March 21, 1993 — Britt native Dustin Honken and Timothy Cutkomp, formerly of Mason City, are arrested in Mason City on drug charges.

March 26, 1993 — Honken is indicted in federal court for alleged methamphetamine trafficking in Iowa from his residence, then in Tempe, Ariz.

April 20, 1993 — Greg Nicholson testifies against Honken before a federal grand jury.

July 3, 1993 — Angela Johnson of Klemme files an application for and obtains a permit to buy a handgun. Four days later, she purchases a Tech-9 9 mm handgun at a pawn shop in Waterloo.

July 26, 1993 — Nicholson and Nicholson’s girlfriend, Lori Ann Duncan, 31, and her two daughters, 10-year-old Amber and 6-year-old Kandace, are reported missing.

Nov. 5, 1993 — Terry DeGeus, 32, of rural Britt, another potential witness in the investigation against Honken, is reported missing.

March 21, 1995 — The original charges against Honken are dismissed because witnesses could not be located.

Feb. 7, 1996 — Local, state and federal law enforcement officers execute a search warrant at Honken’s Mason City home and discover a meth lab.

April 29, 1996 — Honken and Cutkomp are arrested in Mason City for conspiring to manufacture and distribute methamphetamine from 1993 to 1996.

June 11, 1996 — Chemicals used to manufacture methamphetamine are seized from a storage shed at Johnson’s home.

June 2, 1997 — Honken pleads guilty to one count of conspiracy to manufacture and distribute methamphetamine and one count of attempting to manufacture the drug.

March 1994 — Cutkomp is sentenced to four years and six months on drug charges. The sentence was handed down after Cutkomp implicated Honken in manufacturing methamphetamine in 1996 and in the disappearance of Nicholson, DeGeus and the Duncans.

Sept. 11, 1997 — Iowa Division of Criminal Investigation agents excavate property in Hancock County, unsuccessfully attempting to locate the five missing persons.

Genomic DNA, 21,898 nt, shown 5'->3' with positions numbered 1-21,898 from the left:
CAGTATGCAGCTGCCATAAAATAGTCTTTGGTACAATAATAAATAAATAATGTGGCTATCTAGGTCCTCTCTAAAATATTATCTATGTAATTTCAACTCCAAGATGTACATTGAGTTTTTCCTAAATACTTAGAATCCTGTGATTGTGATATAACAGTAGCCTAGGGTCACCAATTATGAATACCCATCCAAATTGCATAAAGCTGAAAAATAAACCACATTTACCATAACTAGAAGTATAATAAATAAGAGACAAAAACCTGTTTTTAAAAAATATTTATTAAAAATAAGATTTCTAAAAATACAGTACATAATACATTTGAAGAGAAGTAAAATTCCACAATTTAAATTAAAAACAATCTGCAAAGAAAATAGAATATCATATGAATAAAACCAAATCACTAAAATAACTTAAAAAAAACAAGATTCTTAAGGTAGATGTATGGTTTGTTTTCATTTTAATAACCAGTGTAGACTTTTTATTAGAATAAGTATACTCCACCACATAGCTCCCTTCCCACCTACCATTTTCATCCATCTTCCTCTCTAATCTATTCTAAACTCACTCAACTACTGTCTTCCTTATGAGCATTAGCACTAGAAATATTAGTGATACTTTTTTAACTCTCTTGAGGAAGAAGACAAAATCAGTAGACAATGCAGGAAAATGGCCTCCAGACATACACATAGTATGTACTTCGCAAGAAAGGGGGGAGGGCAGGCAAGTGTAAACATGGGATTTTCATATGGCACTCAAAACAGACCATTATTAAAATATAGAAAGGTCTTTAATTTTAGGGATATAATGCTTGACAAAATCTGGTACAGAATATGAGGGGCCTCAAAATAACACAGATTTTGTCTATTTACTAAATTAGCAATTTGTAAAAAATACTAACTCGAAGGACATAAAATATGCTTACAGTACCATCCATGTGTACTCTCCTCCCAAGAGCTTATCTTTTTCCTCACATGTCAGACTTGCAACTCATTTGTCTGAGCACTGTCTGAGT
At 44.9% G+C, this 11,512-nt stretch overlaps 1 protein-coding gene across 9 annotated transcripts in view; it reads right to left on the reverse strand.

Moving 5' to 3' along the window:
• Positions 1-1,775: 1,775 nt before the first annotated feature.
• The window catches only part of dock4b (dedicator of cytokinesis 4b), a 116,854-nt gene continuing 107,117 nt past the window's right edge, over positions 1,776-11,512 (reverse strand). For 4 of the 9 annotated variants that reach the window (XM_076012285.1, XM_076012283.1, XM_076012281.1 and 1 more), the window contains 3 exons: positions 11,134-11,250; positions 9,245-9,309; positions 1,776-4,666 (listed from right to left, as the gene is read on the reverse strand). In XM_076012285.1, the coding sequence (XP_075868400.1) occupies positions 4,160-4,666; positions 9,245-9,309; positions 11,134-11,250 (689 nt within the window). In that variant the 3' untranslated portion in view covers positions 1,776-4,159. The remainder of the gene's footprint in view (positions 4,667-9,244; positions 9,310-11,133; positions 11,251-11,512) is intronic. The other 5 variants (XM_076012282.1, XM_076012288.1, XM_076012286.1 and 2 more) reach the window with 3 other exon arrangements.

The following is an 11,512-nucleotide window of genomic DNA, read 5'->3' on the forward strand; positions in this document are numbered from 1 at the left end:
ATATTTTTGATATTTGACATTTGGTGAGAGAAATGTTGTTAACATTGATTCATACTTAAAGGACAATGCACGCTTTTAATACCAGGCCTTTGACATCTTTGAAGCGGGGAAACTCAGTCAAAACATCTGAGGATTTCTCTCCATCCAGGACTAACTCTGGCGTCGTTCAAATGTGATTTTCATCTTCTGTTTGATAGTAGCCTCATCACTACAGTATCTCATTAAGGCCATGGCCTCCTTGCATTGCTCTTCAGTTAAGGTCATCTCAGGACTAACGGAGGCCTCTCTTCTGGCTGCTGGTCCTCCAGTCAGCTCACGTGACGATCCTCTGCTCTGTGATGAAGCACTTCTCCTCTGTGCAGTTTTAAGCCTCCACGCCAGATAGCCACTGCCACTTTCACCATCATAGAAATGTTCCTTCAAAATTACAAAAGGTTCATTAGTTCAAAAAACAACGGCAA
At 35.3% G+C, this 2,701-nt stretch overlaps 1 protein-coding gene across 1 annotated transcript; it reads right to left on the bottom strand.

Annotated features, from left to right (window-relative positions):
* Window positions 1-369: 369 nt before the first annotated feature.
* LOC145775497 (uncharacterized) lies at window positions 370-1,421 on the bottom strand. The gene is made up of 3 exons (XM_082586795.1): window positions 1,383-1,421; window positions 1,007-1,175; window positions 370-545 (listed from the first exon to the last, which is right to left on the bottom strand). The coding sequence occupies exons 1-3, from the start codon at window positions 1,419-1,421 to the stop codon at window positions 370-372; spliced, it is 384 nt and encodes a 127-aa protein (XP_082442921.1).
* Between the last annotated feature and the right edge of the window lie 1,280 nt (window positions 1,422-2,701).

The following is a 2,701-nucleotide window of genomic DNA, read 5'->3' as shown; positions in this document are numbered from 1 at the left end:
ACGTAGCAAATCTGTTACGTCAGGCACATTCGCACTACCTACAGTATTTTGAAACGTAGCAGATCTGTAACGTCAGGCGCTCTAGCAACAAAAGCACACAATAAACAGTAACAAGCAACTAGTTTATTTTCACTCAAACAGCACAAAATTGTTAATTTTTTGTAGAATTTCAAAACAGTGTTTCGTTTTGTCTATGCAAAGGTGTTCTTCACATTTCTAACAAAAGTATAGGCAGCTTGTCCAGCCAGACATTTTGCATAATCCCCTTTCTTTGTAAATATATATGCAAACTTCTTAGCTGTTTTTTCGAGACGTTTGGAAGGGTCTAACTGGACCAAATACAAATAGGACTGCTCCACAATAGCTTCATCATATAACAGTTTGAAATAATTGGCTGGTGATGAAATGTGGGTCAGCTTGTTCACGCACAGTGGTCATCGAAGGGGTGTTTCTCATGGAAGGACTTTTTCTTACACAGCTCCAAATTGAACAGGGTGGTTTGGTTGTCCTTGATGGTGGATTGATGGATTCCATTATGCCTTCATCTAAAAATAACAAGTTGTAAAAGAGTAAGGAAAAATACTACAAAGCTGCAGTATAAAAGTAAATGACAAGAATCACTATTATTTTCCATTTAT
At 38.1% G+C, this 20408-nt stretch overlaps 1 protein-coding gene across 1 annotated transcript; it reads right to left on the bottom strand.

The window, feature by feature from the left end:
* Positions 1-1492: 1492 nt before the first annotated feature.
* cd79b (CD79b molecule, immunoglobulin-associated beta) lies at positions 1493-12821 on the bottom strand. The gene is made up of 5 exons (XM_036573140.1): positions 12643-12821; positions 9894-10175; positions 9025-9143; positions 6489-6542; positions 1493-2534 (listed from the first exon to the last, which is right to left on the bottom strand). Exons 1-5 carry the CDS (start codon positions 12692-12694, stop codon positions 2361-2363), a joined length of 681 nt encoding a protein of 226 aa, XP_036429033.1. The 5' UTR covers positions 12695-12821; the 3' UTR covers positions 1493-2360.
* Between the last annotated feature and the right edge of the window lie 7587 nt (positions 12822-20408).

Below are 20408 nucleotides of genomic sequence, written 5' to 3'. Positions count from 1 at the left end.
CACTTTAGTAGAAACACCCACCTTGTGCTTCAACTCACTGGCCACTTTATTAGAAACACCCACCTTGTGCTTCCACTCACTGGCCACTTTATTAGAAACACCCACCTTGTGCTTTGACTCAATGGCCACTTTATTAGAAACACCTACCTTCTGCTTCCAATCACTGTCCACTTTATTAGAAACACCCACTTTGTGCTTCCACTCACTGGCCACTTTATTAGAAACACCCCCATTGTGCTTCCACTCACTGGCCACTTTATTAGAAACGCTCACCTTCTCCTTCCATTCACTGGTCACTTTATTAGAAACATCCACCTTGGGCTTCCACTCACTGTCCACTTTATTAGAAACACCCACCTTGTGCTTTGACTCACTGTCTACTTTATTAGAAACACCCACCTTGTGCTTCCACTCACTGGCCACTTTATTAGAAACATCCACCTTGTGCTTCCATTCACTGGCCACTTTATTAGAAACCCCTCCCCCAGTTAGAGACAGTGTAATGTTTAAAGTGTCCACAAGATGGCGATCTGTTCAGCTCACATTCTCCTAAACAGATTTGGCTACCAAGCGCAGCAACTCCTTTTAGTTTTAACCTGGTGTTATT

Feb. 24, 1998 — Honken is sentenced to 24 years in prison. The sentence was later amended to two, 27-year concurrent prison terms.

October 2000 — Jailhouse informant Robert McNeese provides authorities with two maps, with information given to him by Johnson, pointing to two spots where the bodies were located. Both were being held in the Benton County Jail.

Oct. 13, 2000 — The remains of Lori Duncan, her daughters and Nicholson are discovered buried in a wooded area just off Cerro Gordo County Road S34 west of Mason City.

Nov. 8, 2000 — The body of DeGeus is discovered in a farm field one mile west of Burchinal. The state medical examiner determined all five people died of gunshot wounds.

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July and August 2001 — Indictments charging Honken and Johnson with murder are issued. The federal murder charges qualify them for the death penalty.

Oct. 9, 2002 — Honken pleads innocent to charges of murder.

April 24, 2002 — U.S. District Judge Mark Bennett rules that any evidence found as a result of jailhouse notes from Robert McNeese inadmissible in the case against Johnson.

Feb. 13, 2003 — Federal prosecutors argue in an appeal that Robert McNeese was not a government agent when obtaining the two locations of the five murdered victims.

Feb. 18, 2003 — A federal judge denies a request to release the remains of the five victims, ruling the bodies are key evidence in the on-going cases.

September 2004 — Honken murder trial begins in Sioux City.

October 2004 — Honken found guilty of the murders of DeGeus, Nicholson and the Duncans.

May 2005 — Johnson murder trial begins in Sioux City, and she is found guilty of the five murders later that month.

October 2005 — Dustin Honken sentenced to death for the murders.

December 2005 — Angela Johnson sentenced to death for the murders.

January 2006 — Both Angela Johnson and Dustin Honken appeal their convictions to the Eighth District U.S. Court of Appeals.

September 2008 — Honken appeal denied.

November 2008 — Johnson appeal denied.

October 2009 — Johnson seeks new trial or to have her death sentence vacated.

December 2009 — Honken’s request for post-conviction relief denied.

March 2011 — Johnson’s hearing for a new trial held in Sioux City.

March 22, 2012 — U.S. District Court Judge Mark Bennett throws out Johnson’s death sentence. Prosecutors have 60 days to file an appeal.

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